Children — especially intense or difficult ones — intuitively know how to get our full attention through negative behaviors. NHA calls for “flipping the script” and using our well-honed parental judgment to discern what is right instead of what is wrong
I t wasn’t like I didn’t try to be a good parent.
I took parenting courses and read up on all the methodologies recommended by chinuch experts. I worked hard on modifying myself to become the “regulated” textbook mom with all the answers.
But this just reinforced my feelings of inadequacy. All I saw was how much was lacking. What I needed to fix. I felt like a failure.
Until I met Yael Walfish. She showed me that what I saw as error in myself was really something to be celebrated.
I’d always viewed my intense personality as something to be tamed. Too often I became a volcano ready to erupt at my husband kids and myself. I then fell into a cycle of self-shame blame compulsive overeating and being too busy to let myself think. In doing so I was rejecting my life force my inner fire Yael explained.
The Nurtured Heart Approach (NHA) Yael told me had transformed her perspective. She and her husband Naftoli Walfish trained all the therapists in their counseling service in NHA and she shared stories of parents teachers and clinicians all of whom the approach had changed for the better.
How does it work? NHA is built on the simple observation that parents get more of whatever they energize — that is devote their attention and emotional energy to. Children — especially intense or difficult ones — intuitively know how to get our full attention through negative behaviors. NHA calls for “flipping the script” and using our well-honed parental judgment to discern what is right instead of what is wrong. Mega doses of positivity clearly defined rules and a consciously low-key approach to negativity don’t just modify children’s behavior but transform them into confident resilient children who bring out their best and the best in others.
When I heard Yael and her husband were offering a six-week course I was skeptical but decided that since all four of my kids are intense I ought to give it a try. Would this parenting class really be different?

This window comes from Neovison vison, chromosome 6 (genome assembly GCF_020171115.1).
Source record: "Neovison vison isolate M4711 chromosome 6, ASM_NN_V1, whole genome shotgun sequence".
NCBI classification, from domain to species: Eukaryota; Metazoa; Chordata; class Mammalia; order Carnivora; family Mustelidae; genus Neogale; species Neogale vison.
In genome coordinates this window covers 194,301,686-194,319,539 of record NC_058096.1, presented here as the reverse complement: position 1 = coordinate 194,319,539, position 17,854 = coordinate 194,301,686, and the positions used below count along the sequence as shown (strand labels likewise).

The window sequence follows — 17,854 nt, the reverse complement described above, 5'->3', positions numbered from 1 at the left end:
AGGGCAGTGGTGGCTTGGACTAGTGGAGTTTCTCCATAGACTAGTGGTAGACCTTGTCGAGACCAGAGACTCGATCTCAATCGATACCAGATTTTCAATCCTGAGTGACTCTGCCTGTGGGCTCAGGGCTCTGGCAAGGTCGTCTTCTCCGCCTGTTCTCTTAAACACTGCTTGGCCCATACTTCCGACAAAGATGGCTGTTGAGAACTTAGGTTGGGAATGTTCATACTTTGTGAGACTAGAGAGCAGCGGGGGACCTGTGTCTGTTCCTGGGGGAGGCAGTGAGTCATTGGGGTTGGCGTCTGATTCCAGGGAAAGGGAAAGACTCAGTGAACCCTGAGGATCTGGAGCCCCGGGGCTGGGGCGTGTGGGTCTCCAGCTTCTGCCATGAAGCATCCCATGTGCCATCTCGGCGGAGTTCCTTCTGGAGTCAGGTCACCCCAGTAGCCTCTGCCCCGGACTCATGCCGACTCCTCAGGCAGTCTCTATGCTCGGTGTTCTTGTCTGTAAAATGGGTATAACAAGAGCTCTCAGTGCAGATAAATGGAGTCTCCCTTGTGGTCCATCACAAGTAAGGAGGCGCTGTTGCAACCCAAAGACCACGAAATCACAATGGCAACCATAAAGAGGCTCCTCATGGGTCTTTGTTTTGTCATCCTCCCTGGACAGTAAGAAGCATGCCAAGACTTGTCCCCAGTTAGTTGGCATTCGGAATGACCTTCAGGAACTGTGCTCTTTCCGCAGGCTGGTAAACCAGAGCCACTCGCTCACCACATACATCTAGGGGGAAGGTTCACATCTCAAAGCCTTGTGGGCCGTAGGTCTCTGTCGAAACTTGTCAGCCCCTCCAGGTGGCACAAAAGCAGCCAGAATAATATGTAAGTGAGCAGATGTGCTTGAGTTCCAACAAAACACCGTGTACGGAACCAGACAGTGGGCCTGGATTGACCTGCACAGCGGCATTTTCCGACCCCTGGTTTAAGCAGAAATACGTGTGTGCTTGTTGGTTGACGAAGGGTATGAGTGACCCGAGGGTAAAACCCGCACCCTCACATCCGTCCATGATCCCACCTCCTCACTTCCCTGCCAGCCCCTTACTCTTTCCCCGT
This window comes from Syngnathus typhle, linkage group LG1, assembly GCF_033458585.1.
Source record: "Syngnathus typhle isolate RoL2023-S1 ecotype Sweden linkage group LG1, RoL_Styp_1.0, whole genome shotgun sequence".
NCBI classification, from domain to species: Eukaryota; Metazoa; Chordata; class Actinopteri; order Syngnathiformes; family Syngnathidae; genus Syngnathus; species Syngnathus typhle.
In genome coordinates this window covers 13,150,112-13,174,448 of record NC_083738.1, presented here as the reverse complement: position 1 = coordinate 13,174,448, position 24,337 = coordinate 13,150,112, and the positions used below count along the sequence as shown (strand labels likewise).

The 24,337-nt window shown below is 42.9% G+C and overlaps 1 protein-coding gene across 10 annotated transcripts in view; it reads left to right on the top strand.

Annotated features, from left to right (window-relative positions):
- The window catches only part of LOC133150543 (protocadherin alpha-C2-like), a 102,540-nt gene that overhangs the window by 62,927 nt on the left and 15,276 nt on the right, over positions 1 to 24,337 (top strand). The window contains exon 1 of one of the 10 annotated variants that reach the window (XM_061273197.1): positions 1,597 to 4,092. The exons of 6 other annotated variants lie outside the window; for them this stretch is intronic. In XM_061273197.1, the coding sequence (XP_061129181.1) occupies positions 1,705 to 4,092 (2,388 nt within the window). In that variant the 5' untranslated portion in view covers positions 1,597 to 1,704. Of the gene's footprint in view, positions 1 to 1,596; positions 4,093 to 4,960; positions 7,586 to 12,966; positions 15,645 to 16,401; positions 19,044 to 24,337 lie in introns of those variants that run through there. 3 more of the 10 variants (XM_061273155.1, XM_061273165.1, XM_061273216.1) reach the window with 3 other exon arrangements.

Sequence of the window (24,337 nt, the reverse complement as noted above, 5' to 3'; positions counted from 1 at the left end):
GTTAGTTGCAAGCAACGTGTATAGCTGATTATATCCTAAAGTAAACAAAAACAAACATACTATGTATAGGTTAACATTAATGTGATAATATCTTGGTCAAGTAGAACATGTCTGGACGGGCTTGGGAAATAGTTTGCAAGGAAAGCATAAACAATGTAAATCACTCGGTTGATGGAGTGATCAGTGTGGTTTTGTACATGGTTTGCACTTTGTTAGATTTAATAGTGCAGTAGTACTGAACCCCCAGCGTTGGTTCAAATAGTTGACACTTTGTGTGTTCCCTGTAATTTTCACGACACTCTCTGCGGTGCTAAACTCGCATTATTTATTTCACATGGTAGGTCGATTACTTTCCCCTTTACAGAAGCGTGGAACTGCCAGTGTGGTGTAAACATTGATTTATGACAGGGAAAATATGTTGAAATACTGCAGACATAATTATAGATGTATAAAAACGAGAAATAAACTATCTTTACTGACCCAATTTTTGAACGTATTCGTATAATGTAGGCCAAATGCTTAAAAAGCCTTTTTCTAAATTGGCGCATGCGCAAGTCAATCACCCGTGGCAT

December 7 2016
At the first NHA training I learned the importance of not responding with an emotional reaction when my children were acting negatively — not “giving them energy” in NHA-speak. Most of my life I assumed that highlighting what needed fixing in myself and those around me would inspire change. Fear and shame were the best motivators I believed. Instead NHA showed that negativity may get an immediate result but at a severe long-term cost to self-esteem and relationships.
Recognizing actual strengths and positive actions in your child builds inner wealth (a.k.a. character strength). When kids feel strong they make better choices
To demonstrate we performed an exercise called Sarah Experiential. One woman played 12-year-old Sarah and everyone else received an index card to read aloud to her. We were told that Sarah was bullied at school and though her parents and teachers loved her she never felt good about herself. She felt she only received attention when she was doing things wrong.
We role-played Sarah getting ready for school with the group reading cards that showed the way we normally talk to our children:
“Sarah the alarm went off ten minutes ago. Never press ‘snooze’ on a school day! Why aren’t you up and dressed? You’ll be late!”
“Sarah shake a leg! You should be done with breakfast by now and you’re not even dressed and ready to eat. Stop getting distracted.”
Listening to five more of these cards in a row was debilitating. The woman who played Sarah shriveled in her seat. Yet most mornings I sounded just like those cards. Could my attempts to move my kids along actually crush them?
Next women read cards that showed a more deliberate use of creativity to overcome our natural way of speaking — that is the NHA way of highlighting the positive:
“Sarah I appreciate that you chose to honor your bedtime and wake up on time. I see you’re getting ready to get out of bed. I love how you are trying to get to school on time. It shows me that you care about school and our family.”
“I want to tell you before you go into school that I saw how sweet and encouraging you were to your brother. You’re inspiring him to have a good day and you are showing him such an excellent version of loving-kindness. This is a great quality I see in you.”
We all looked at each other askance. Obviously this was the preferable way of speaking but could any of us manage that in the early morning rush? And didn’t the language sound “put on”? (Excerpted from Family First Issue 559)